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Published byEgbert Patterson Modified over 7 years ago
Common and Proper Nouns Singular and Plural Nouns Possessive Nouns
A common noun names a person, place, or thing that is not specific. Common nouns are not capitalized, unless the common noun is the first word in the sentence.
A proper noun names a particular person, place, or thing. Proper nouns are always capitalized.
Proper nouns include: names of people and pets days of the week monthslanguagesbook titles holidaystitles like Mr. Mrs. Ms. Dr. countriesstatescities
COMMONPROPER boy school day city lady month river Steven South Salem Wednesday New York Mrs. Humphrey October James River
Singular Nouns name one person, place, or thing. One Cat: Plural Nouns name more than one person, place, or thing. Three Cats:
Usually, you just add –s dog, dogs cat, cats shoe, shoes car, cars pillow, pillows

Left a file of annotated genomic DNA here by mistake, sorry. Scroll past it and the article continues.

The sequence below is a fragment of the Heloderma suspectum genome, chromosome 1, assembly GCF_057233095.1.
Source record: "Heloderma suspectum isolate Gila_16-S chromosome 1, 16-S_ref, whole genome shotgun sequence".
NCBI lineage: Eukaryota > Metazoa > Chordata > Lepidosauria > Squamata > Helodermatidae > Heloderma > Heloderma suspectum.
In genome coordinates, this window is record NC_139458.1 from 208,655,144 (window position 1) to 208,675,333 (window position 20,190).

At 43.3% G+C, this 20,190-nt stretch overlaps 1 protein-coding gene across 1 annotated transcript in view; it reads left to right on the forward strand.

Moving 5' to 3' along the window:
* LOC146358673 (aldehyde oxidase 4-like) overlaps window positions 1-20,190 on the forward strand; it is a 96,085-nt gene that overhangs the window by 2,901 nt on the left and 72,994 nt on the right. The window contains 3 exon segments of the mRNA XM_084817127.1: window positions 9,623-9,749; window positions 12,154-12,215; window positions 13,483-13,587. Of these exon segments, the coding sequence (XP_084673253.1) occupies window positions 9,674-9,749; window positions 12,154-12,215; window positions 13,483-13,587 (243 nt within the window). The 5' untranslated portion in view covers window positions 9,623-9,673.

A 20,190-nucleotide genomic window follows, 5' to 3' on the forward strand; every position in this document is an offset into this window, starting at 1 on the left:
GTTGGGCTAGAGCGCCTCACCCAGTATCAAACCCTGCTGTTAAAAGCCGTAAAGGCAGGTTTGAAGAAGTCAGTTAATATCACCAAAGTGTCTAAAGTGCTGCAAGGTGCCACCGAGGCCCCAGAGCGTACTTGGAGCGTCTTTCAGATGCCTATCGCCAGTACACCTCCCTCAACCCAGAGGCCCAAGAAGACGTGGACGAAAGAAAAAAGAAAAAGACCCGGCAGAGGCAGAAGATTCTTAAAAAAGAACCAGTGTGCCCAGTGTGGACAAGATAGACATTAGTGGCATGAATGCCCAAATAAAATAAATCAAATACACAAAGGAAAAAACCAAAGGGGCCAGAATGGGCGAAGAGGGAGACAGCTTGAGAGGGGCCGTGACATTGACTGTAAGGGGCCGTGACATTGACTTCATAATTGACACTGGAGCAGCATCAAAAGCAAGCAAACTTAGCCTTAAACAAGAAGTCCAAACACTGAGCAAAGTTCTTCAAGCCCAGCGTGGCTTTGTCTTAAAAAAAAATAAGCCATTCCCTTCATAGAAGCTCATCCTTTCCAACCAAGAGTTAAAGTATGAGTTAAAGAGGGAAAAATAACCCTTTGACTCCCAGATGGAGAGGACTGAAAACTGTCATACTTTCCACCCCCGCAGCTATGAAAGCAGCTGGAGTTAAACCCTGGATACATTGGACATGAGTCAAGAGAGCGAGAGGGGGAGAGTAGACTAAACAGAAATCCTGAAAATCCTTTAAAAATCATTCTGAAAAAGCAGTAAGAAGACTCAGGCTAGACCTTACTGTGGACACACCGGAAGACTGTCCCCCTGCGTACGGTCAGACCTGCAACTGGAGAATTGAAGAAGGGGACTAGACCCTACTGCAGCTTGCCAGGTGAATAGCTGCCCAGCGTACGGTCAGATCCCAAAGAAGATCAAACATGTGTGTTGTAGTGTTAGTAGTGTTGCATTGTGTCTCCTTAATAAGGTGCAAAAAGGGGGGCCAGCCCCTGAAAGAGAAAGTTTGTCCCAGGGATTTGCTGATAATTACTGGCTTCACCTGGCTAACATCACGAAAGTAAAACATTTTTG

Add –es to nouns that end in s, ss, sh, ch, or x bus, buses dress, dresses church, churches box, boxes
If a noun ends in a consonant followed by a –y, change the y to i and add –es baby, babies lady, ladies pony, ponies
If a noun ends in a vowel followed by –y, just add –s key, keys boy, boys monkey, monkeys
For most nouns that end in an –f or – fe, change the f or fe to v and add –es knife, knives leaf, leaves Exceptions: roof, roofs giraffe, giraffes
Some nouns change their spelling foot, feet tooth, teeth child, children mouse, mice man, men woman, women
Some nouns are the same singular and plural deer, deer moose, moose sheep, sheep
Add ‘s to make a singular noun possessive. Example: The dog’ s bowl is empty. singular The bowl of the dog. singular
Add ‘ to a plural noun that ends with an s. Example: The boys’ team won the game. plural The team of the boys. plural
Add ‘s to a plural noun that ends in a letter other than s. Example: The children’s teacher is nice. plural The teacher of the children. plural
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